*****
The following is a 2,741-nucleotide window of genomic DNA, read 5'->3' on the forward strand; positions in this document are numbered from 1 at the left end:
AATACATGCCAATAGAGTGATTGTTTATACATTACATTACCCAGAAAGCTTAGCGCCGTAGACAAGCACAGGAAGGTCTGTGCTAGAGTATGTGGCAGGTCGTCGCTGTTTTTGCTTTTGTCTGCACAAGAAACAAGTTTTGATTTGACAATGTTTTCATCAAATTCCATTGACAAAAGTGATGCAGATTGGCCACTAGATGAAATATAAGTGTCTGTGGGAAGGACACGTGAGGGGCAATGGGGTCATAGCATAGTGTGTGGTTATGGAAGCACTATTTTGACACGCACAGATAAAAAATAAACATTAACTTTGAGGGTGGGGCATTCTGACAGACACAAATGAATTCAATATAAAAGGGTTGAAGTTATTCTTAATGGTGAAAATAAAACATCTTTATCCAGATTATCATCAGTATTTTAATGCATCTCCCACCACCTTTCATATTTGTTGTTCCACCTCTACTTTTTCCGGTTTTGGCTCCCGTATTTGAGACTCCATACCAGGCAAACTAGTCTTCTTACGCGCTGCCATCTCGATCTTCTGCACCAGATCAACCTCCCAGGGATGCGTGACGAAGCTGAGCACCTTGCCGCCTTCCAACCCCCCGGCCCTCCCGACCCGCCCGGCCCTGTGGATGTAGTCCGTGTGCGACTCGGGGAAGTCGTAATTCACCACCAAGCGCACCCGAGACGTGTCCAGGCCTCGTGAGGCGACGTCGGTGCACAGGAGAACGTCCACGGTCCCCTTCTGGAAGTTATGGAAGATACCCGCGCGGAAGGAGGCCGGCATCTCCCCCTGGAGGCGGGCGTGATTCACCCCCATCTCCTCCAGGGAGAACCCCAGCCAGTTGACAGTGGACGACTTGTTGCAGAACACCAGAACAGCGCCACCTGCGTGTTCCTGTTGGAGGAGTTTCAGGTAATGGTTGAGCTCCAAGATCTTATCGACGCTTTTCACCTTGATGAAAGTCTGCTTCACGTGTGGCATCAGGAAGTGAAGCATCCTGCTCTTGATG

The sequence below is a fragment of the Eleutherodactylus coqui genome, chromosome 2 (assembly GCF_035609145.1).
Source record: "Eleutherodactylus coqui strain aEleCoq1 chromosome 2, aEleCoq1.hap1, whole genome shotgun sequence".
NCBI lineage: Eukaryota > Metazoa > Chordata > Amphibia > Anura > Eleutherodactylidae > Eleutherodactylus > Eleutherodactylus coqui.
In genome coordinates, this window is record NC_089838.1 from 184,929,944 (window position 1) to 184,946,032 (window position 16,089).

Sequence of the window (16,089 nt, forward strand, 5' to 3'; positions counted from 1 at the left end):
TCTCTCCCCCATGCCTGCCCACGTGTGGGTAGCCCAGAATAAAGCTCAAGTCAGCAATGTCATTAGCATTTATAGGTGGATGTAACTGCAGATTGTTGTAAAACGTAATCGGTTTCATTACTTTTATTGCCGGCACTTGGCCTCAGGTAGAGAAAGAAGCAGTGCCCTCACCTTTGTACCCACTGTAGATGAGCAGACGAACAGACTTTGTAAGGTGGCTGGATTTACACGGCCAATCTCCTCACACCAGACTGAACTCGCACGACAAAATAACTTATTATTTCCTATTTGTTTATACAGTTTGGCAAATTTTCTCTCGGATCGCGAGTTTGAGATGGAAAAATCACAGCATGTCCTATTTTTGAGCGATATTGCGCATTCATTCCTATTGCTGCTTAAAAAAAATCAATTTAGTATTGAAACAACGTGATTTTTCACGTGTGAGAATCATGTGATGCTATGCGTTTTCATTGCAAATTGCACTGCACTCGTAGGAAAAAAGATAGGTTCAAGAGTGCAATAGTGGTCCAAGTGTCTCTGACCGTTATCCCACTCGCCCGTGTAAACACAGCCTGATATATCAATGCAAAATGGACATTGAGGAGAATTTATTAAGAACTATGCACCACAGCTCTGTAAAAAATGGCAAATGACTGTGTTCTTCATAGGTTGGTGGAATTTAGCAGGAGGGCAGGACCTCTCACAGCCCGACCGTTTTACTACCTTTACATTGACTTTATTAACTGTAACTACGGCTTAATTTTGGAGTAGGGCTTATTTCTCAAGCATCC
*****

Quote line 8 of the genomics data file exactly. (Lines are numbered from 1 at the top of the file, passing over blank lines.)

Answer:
TCTCTCCCCCATGCCTGCCCACGTGTGGGTAGCCCAGAATAAAGCTCAAGTCAGCAATGTCATTAGCATTTATAGGTGGATGTAACTGCAGATTGTTGTAAAACGTAATCGGTTTCATTACTTTTATTGCCGGCACTTGGCCTCAGGTAGAGAAAGAAGCAGTGCCCTCACCTTTGTACCCACTGTAGATGAGCAGACGAACAGACTTTGTAAGGTGGCTGGATTTACACGGCCAATCTCCTCACACCAGACTGAACTCGCACGACAAAATAACTTATTATTTCCTATTTGTTTATACAGTTTGGCAAATTTTCTCTCGGATCGCGAGTTTGAGATGGAAAAATCACAGCATGTCCTATTTTTGAGCGATATTGCGCATTCATTCCTATTGCTGCTTAAAAAAAATCAATTTAGTATTGAAACAACGTGATTTTTCACGTGTGAGAATCATGTGATGCTATGCGTTTTCATTGCAAATTGCACTGCACTCGTAGGAAAAAAGATAGGTTCAAGAGTGCAATAGTGGTCCAAGTGTCTCTGACCGTTATCCCACTCGCCCGTGTAAACACAGCCTGATATATCAATGCAAAATGGACATTGAGGAGAATTTATTAAGAACTATGCACCACAGCTCTGTAAAAAATGGCAAATGACTGTGTTCTTCATAGGTTGGTGGAATTTAGCAGGAGGGCAGGACCTCTCACAGCCCGACCGTTTTACTACCTTTACATTGACTTTATTAACTGTAACTACGGCTTAATTTTGGAGTAGGGCTTATTTCTCAAGCATCC